JV: Another way for entrepreneurs to attract external resources is by using interpersonal strategies. This type of strategy is based on the relational capital that exists between the entrepreneur and the potential investor, in other words, using one's connections. This does not mean that the quality of the opportunity is irrelevant, or that expectations of the future do not come into it. What it means is that the focus of the strategy is on the relationship of the entrepreneur with the potential resource provider, rather than on the nature of the venture itself. Interpersonal strategies appeal to the investor's sense of obligation and reciprocity toward the entrepreneur based on the nature of their relationship.


EK: Your research shows that entrepreneurs can use the same type of tools for both projective and interpersonal strategies.


JV: Yes. First, it should be said that these two types of strategies are not mutually exclusive. Entrepreneurs can simultaneously engage in both projective and interpersonal strategies. Second, when it comes to the tools that entrepreneurs have at their disposal to implement these strategies, it seems that the list of alternatives is also fairly limited. We have identified four main types of tools by which entrepreneurs implement their resource acquisition strategies, both projective and interpersonal. One of the most common and most effective set of tools is what we call 'Words', which refers to what entrepreneurs say and how they say it, in any given communication form, to influence investors' perceptions regarding the future of the new venture (in the case of projective strategies) or the nature of their relationship with the entrepreneur (in the case of interpersonal strategies).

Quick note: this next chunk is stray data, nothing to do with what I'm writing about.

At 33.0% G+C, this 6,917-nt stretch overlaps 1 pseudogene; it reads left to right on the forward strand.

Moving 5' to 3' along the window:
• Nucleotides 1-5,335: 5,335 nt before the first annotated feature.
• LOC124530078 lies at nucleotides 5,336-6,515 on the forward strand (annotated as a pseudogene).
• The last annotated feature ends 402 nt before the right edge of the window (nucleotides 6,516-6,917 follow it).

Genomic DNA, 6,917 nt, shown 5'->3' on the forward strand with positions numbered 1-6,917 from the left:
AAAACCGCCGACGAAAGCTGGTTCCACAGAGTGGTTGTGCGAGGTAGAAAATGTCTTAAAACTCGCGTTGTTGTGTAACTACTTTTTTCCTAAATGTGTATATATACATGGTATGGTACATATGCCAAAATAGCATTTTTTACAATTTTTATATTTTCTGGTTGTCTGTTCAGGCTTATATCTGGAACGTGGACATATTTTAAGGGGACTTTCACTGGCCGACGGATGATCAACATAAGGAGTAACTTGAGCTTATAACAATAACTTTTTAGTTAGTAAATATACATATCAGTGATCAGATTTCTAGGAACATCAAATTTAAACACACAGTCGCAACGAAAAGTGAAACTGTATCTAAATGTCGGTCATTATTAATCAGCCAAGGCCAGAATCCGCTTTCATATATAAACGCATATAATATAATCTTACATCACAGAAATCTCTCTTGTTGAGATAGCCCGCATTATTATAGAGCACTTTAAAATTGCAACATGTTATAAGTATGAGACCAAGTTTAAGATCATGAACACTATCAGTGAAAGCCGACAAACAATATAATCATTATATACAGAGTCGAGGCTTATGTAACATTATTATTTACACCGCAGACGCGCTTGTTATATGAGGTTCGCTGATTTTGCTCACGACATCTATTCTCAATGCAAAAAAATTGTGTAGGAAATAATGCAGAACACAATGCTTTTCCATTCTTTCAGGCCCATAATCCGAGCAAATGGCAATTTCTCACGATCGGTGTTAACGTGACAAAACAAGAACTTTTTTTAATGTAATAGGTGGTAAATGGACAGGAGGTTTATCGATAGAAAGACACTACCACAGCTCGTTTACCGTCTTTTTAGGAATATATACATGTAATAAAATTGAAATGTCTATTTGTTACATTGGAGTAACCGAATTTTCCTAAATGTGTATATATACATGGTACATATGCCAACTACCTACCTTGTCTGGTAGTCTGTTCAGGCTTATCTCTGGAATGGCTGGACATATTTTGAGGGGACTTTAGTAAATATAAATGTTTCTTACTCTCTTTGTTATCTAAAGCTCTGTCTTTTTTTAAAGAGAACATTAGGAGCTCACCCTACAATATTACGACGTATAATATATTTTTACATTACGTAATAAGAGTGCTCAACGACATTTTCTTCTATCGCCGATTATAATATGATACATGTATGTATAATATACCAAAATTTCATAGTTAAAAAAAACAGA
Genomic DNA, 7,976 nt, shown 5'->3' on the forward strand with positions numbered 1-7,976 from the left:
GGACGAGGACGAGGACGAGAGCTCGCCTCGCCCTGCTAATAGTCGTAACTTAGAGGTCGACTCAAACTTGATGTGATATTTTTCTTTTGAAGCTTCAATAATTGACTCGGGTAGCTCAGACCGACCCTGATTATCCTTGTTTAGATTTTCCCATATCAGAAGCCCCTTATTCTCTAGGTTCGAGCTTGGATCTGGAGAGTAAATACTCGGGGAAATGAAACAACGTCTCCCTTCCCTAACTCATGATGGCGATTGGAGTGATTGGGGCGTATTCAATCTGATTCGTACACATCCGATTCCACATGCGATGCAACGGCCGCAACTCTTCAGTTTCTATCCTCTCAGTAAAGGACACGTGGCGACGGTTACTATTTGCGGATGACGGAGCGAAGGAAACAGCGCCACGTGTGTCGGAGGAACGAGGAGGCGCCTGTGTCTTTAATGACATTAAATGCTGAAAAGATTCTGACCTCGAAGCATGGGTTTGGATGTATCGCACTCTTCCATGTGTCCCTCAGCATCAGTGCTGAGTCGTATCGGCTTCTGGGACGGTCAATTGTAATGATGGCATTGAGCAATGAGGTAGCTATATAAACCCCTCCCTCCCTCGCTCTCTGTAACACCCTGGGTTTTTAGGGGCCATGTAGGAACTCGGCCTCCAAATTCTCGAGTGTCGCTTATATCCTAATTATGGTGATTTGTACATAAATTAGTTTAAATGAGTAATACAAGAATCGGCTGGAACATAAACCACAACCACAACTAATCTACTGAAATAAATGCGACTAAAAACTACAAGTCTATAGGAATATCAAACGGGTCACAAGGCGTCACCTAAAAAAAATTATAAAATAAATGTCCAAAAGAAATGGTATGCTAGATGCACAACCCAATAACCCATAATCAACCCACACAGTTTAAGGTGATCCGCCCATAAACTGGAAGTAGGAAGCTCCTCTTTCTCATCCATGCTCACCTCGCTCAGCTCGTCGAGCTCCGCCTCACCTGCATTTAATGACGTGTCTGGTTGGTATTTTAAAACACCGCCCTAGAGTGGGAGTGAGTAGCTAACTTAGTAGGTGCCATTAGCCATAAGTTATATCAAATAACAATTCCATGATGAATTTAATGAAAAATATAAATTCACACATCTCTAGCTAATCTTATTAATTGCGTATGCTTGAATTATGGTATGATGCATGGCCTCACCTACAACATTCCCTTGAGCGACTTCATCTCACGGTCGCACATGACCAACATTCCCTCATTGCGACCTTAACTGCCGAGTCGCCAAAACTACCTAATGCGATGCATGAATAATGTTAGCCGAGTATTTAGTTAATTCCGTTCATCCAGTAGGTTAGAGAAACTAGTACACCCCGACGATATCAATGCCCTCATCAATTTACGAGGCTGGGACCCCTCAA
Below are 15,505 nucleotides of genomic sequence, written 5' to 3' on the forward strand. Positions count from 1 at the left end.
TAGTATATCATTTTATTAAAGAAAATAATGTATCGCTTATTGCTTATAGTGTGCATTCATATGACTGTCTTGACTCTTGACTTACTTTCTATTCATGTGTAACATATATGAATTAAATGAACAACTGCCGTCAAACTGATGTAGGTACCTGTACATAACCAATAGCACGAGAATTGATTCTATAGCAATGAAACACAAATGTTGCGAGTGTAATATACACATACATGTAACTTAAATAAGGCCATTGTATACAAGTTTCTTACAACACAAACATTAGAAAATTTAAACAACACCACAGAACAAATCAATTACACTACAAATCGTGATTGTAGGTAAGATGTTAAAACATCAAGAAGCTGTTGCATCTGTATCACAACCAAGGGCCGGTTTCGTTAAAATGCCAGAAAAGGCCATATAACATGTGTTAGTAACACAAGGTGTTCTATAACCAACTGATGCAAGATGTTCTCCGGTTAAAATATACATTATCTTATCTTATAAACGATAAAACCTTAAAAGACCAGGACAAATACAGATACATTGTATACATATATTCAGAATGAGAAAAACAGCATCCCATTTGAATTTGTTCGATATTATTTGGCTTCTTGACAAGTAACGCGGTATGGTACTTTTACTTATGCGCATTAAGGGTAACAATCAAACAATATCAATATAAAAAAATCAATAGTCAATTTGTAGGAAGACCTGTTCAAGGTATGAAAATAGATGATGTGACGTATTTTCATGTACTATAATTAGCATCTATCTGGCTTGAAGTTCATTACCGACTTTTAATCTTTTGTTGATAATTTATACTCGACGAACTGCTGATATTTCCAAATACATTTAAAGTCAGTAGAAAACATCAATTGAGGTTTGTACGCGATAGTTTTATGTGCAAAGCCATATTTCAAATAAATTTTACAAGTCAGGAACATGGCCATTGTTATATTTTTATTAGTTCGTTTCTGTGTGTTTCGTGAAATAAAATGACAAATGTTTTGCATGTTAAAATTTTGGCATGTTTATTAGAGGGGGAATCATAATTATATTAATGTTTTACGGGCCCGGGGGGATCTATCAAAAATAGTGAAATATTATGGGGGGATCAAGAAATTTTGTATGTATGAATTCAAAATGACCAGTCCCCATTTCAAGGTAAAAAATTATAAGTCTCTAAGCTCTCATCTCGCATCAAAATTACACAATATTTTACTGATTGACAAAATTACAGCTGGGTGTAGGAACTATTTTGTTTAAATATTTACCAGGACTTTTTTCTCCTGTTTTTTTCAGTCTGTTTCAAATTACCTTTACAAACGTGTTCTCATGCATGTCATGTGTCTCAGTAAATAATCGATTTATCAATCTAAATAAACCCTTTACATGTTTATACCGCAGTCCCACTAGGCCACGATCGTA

Another set of tools for entrepreneurs is what we call 'Actions', which refers to specific activities that entrepreneurs undertake to signal positive qualities about the venture (projective) or to exploit ties with investors (interpersonal). 'Associations' is another set of tools, which consists in creating or demonstrating ties with prestigious or reputable parties to signal positive qualities about the venture and its potential. Signalling is a common strategy in contexts of very high uncertainty, as is the case in investing in start-ups. Although investors may be unsure of whether the start-up will succeed or not, knowing that other reputable parties are tied in lowers their sense of the risks involved. Finally, what we call 'intangibles' are a set of tools by which entrepreneurs exploit are 'soft' assets at their disposal, such as skills, capabilities, intellectual or symbolic capital, to gain access to external resources.

EK: Have entrepreneurs access to all these tools? Is there a set of tools that works better than others?


JV: Most entrepreneurs will not have access to all these tools. Some will be able to engage in relationships with prestigious parties, others will not. Some will be able to carry out activities that could be perceived as high quality by investors, others will not. It is up to each entrepreneur to understand the tools at his/her disposal and the ways in which they can be exploited in the implementation of a successful resource acquisition strategy.